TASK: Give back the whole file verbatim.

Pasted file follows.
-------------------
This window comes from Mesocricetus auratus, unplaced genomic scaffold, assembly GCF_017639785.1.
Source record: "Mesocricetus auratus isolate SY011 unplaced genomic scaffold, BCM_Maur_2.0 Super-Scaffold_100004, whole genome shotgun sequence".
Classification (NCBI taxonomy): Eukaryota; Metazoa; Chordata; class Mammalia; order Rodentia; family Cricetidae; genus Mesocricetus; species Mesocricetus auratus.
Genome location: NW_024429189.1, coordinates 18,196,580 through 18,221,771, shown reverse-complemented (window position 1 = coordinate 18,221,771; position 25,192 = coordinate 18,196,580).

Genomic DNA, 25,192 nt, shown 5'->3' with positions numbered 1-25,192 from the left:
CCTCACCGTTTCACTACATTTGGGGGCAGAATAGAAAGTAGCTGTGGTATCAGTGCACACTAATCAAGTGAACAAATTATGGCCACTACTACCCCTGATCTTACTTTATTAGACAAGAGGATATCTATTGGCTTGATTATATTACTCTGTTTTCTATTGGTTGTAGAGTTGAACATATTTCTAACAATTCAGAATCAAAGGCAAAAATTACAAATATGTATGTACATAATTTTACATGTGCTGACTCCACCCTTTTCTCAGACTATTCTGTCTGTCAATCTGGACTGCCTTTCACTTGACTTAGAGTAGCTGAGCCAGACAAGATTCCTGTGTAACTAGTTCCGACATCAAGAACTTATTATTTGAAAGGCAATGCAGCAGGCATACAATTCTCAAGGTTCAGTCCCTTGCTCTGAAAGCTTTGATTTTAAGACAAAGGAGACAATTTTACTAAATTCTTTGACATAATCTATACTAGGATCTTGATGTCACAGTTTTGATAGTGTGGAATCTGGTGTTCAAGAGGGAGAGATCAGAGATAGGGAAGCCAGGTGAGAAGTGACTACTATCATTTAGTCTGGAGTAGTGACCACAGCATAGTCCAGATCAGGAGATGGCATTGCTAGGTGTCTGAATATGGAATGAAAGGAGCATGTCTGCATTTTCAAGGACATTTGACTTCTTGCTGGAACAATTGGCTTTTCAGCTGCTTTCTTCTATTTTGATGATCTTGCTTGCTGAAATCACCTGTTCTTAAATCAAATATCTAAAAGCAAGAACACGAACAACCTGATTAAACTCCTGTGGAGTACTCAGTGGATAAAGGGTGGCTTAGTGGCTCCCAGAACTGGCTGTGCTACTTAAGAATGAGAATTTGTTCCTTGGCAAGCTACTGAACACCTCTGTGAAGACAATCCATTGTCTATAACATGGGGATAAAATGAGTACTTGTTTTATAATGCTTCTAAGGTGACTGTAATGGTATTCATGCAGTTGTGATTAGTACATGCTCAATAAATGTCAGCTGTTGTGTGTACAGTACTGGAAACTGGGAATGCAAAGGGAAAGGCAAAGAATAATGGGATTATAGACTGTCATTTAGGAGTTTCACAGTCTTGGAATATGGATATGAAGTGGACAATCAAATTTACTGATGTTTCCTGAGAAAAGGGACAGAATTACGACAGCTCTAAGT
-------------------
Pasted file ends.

This window comes from Mesocricetus auratus, unplaced genomic scaffold, assembly GCF_017639785.1.
Source record: "Mesocricetus auratus isolate SY011 unplaced genomic scaffold, BCM_Maur_2.0 Super-Scaffold_100004, whole genome shotgun sequence".
Classification (NCBI taxonomy): Eukaryota; Metazoa; Chordata; class Mammalia; order Rodentia; family Cricetidae; genus Mesocricetus; species Mesocricetus auratus.
Genome location: NW_024429189.1, coordinates 18,196,580 through 18,221,771, shown reverse-complemented (window position 1 = coordinate 18,221,771; position 25,192 = coordinate 18,196,580).

Genomic DNA, 25,192 nt, shown 5'->3' with positions numbered 1-25,192 from the left:
CCTCACCGTTTCACTACATTTGGGGGCAGAATAGAAAGTAGCTGTGGTATCAGTGCACACTAATCAAGTGAACAAATTATGGCCACTACTACCCCTGATCTTACTTTATTAGACAAGAGGATATCTATTGGCTTGATTATATTACTCTGTTTTCTATTGGTTGTAGAGTTGAACATATTTCTAACAATTCAGAATCAAAGGCAAAAATTACAAATATGTATGTACATAATTTTACATGTGCTGACTCCACCCTTTTCTCAGACTATTCTGTCTGTCAATCTGGACTGCCTTTCACTTGACTTAGAGTAGCTGAGCCAGACAAGATTCCTGTGTAACTAGTTCCGACATCAAGAACTTATTATTTGAAAGGCAATGCAGCAGGCATACAATTCTCAAGGTTCAGTCCCTTGCTCTGAAAGCTTTGATTTTAAGACAAAGGAGACAATTTTACTAAATTCTTTGACATAATCTATACTAGGATCTTGATGTCACAGTTTTGATAGTGTGGAATCTGGTGTTCAAGAGGGAGAGATCAGAGATAGGGAAGCCAGGTGAGAAGTGACTACTATCATTTAGTCTGGAGTAGTGACCACAGCATAGTCCAGATCAGGAGATGGCATTGCTAGGTGTCTGAATATGGAATGAAAGGAGCATGTCTGCATTTTCAAGGACATTTGACTTCTTGCTGGAACAATTGGCTTTTCAGCTGCTTTCTTCTATTTTGATGATCTTGCTTGCTGAAATCACCTGTTCTTAAATCAAATATCTAAAAGCAAGAACACGAACAACCTGATTAAACTCCTGTGGAGTACTCAGTGGATAAAGGGTGGCTTAGTGGCTCCCAGAACTGGCTGTGCTACTTAAGAATGAGAATTTGTTCCTTGGCAAGCTACTGAACACCTCTGTGAAGACAATCCATTGTCTATAACATGGGGATAAAATGAGTACTTGTTTTATAATGCTTCTAAGGTGACTGTAATGGTATTCATGCAGTTGTGATTAGTACATGCTCAATAAATGTCAGCTGTTGTGTGTACAGTACTGGAAACTGGGAATGCAAAGGGAAAGGCAAAGAATAATGGGATTATAGACTGTCATTTAGGAGTTTCACAGTCTTGGAATATGGATATGAAGTGGACAATCAAATTTACTGATGTTTCCTGAGAAAAGGGACAGAATTACGACAGCTCTAAGT